For those keeping score -- and U.S. Rep. Vern Buchanan surely hopes you are -- Buchanan has perhaps a decisive advantage as he defends himself against allegations of wrongdoing in his political and business practices.
Already, the Federal Elections Commission, without taking action against Buchanan, ended its investigation of whether Buchanan orchestrated an illegal scheme for a car dealership he once co-owned to illegally reimburse employees for contributions they made to his congressional campaign.
And the House Ethics Committee absolved Buchanan after he corrected financial disclosure forms that omitted some of his holdings and income. (A second Ethics Committee investigation of whether Buchanan improperly tried to influence the testimony of former business partner Sam Kazran in the FEC case remains pending.)
The biggest win for Buchanan so far came Tuesday, when the U.S. Justice Department informed him that it had ended its investigation of the congressman. What exactly Justice's public integrity unit was investigating wasn't revealed, but a lawyer for Buchanan said he presumed it was a "grab bag of allegations" arising from the campaign finance investigation. Regardless, no charges will be filed and the case is closed.
Throughout the various investigations -- especially the FEC case, during which government lawyers reported they believed there was probable cause to pursue a case against Buchanan -- there have been revelations that at the very least, have provided fodder for Buchanan's opponents, namely Democratic nominee Keith Fitzgerald who has used them to fuel his campaign to unseat the three-term congressman in the Nov. 6 election.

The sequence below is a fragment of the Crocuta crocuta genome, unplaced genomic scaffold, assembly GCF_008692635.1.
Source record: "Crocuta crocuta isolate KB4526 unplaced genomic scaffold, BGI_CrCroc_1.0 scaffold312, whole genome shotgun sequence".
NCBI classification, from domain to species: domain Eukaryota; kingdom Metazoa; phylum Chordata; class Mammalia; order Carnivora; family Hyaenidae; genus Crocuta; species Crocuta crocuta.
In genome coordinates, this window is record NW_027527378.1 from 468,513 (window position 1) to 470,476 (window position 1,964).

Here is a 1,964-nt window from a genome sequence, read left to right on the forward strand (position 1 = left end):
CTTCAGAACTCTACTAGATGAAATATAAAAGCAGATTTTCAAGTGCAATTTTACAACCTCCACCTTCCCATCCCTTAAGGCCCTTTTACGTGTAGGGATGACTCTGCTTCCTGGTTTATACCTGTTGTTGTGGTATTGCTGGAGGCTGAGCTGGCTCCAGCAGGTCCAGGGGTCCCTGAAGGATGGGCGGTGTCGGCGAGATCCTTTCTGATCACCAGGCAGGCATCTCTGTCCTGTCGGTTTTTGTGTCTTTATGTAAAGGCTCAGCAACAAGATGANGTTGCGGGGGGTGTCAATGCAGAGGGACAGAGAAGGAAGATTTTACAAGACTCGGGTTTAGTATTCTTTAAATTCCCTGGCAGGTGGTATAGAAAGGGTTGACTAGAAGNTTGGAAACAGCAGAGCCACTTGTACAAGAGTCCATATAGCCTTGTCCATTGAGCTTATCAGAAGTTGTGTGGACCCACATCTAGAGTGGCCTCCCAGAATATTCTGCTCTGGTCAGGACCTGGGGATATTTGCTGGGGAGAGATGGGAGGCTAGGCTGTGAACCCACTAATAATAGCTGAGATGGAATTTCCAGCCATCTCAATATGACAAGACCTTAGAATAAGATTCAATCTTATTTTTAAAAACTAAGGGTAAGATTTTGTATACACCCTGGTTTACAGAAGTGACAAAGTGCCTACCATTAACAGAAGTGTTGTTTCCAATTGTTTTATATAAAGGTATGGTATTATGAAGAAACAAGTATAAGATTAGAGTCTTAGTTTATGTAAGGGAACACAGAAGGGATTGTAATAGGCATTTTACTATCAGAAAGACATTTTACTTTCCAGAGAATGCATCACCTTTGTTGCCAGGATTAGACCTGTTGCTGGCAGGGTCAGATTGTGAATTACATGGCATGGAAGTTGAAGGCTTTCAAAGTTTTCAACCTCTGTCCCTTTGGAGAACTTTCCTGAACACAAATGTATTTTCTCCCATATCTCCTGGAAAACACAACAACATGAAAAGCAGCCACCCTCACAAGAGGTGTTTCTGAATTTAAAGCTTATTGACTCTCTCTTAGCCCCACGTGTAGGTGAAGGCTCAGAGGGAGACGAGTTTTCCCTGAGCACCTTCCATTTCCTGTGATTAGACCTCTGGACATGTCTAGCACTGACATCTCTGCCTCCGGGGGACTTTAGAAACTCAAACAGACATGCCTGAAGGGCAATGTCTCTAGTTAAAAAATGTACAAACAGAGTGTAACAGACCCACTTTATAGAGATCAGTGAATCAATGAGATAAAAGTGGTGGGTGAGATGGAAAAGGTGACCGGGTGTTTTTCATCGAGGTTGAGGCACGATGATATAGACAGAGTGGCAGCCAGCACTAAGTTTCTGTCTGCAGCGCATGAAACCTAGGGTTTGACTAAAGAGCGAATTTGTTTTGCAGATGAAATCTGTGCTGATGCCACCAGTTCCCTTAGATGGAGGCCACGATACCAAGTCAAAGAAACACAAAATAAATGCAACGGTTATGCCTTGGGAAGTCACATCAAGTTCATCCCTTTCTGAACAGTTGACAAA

In the wake of the Justice Department decision, Buchanan's campaign jabbed back at its political opponents.
"Today's decision by the Justice Department should put an end to partisan efforts to capitalize on this investigation," Buchanan's campaign said in a news release.
However, Fitzgerald's campaign manager said the latest development -- or depending on your perspective, the continuing unraveling of efforts to brand Buchanan as a crook -- does absolve the congressman of further scrutiny.
"The Suncoast deserves better representation than a congressman that the best that can be said about him is that the Justice Department 'will not bring any criminal charges,'" said Adam Scott in a statement.
Scott's conclusion highlights the fact that even though Buchanan may legally be in the clear, left unresolved is what all the allegations and investigations will mean for his political future.
That won't be known until Nov. 6.
Lawmakers to redraw state Senate districts, too
44 minutes ago